Are Ignition Interlock Devices the Answer for Illinois Drunk Drivers?
While most states require repetitive DUI offenders to use an ignition interlock device (IID) in their vehicles, the current push by groups like Mothers Against Drunk Driving (MADD) is to mandate the device for even first-time offenders. In fact, some groups advocate for IIDs and other alcohol-sensing technology to become standard equipment in all vehicles – a possibility that has some people concerned.
What is an IID?
IIDs are installed on vehicle dashboards and require a breath sample to measure alcohol content before the vehicle will start. Currently, 24 states require an IID for repeat DUI offenders – which includes Illinois – and first-time offenders with blood alcohol levels above 0.15 percent. Another 14 states require an IID for first-time DUI offenders, even when their blood alcohol level was slightly above the legal limit of 0.08 percent.
Proponents of widespread IID use claim the devices reduce DUI re-arrest rates by 67 percent. Citing alcohol as the cause of one third of domestic driving deaths, the U.S. Centers for Disease Control and Prevention’s top recommendation for reducing drunk driving fatalities is mandatory IIDs. However, some groups are not convinced that IIDs are the magical bullet.
The American Beverage Institute (ABI) is concerned that mandatory IIDs treat light drinkers the same as hard-core drinkers. It claims that those just over the 0.08 threshold should not be punished to the same degree as a person who repeatedly drives at high levels of intoxication. The ABI’s position is that judges should continue to exercise some discretion in who is burdened with an IID.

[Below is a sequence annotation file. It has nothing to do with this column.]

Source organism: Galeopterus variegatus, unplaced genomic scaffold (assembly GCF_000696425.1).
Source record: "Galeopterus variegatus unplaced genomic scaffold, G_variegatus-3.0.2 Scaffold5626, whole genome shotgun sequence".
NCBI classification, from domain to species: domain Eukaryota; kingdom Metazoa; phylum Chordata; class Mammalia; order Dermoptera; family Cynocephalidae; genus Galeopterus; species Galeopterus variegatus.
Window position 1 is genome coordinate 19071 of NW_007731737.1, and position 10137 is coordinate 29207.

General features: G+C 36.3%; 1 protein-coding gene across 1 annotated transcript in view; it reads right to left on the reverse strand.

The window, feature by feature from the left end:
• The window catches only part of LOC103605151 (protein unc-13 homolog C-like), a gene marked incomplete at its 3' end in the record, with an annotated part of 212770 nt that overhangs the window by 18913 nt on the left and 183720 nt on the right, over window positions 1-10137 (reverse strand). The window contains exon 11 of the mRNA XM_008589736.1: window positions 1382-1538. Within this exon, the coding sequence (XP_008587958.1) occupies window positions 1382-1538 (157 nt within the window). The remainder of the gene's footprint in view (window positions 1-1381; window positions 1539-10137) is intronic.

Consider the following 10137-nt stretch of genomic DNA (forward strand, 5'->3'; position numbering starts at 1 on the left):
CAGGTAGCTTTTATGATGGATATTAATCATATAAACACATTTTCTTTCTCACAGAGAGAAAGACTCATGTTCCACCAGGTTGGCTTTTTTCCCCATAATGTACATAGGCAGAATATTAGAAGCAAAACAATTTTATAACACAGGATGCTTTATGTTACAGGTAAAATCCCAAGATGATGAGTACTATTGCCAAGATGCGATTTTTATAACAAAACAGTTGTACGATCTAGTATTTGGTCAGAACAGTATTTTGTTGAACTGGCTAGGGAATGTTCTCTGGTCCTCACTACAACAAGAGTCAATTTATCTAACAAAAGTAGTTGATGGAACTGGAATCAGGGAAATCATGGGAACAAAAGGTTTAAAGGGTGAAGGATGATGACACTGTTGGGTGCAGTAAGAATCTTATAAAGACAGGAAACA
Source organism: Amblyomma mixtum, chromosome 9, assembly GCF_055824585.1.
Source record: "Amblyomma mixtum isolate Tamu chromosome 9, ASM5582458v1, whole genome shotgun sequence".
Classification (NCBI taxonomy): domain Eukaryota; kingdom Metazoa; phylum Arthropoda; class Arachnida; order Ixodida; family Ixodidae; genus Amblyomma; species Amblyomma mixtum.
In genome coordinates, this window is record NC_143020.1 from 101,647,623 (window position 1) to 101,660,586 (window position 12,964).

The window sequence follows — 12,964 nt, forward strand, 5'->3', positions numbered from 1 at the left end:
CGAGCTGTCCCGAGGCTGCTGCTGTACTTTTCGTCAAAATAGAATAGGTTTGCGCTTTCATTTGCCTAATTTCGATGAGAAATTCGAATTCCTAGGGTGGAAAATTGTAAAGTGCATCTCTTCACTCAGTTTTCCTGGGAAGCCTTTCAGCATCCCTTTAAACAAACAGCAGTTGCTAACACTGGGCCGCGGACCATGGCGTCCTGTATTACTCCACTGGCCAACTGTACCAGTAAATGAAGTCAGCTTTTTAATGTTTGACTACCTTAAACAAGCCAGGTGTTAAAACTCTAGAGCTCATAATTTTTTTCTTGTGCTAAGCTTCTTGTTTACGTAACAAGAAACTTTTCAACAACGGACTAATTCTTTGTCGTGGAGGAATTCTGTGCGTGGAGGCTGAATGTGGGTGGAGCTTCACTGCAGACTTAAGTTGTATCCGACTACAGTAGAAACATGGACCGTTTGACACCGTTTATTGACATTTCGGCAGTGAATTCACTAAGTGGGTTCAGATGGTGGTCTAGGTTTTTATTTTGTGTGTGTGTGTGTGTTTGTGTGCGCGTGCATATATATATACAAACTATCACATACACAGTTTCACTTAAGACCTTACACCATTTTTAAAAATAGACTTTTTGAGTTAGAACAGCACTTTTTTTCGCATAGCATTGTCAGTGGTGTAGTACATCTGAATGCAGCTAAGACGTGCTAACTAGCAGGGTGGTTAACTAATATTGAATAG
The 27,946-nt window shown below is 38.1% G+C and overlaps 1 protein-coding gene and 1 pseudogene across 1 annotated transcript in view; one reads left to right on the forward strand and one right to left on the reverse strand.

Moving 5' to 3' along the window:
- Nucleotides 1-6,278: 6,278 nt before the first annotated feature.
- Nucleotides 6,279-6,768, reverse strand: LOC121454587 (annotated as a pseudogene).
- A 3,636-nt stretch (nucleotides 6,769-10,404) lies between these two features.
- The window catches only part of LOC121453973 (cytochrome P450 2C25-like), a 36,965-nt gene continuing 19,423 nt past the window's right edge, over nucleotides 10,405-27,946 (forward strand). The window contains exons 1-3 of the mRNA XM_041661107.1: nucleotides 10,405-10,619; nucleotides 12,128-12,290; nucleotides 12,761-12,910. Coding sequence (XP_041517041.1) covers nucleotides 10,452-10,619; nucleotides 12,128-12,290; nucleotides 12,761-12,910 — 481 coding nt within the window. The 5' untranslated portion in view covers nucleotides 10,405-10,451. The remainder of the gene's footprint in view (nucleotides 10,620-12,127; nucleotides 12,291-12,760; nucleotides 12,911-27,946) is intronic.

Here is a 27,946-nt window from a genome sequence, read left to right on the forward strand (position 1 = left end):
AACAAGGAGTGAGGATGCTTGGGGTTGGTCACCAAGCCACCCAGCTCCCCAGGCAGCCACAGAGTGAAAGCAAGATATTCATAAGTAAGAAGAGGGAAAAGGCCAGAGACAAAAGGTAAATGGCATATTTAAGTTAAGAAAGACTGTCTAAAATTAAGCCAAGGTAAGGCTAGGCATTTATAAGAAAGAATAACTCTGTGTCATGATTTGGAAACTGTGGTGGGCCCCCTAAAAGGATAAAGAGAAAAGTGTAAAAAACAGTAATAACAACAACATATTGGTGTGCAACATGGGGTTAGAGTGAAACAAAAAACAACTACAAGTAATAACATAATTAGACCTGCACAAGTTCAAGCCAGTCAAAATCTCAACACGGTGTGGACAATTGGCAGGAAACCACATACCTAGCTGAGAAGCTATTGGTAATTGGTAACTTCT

Ignition Interlock Devices in Illinois
Illinois’ Breath Alcohol Ignition Interlock Device (BAIID) Program requires an IID as a condition of a restricted license when a person has at least two DUI convictions or two Statutory Summary Suspensions (resulting from two DUI arrests) or a single DUI conviction with another DUI arrest within 10 years of each other. However, the restricted license can only be granted after a formal hearing before a Secretary of State hearing officer – not to mention the BAIID fees that are required to be pay paid by the licensee.
Only time will tell if all states will adopt mandatory IID use for all DUI offenders. Hopefully, most states will leave judges with a certain amount of discretion to determine who truly needs the burden of an IID so those who made a mistake are not disproportionately punished.
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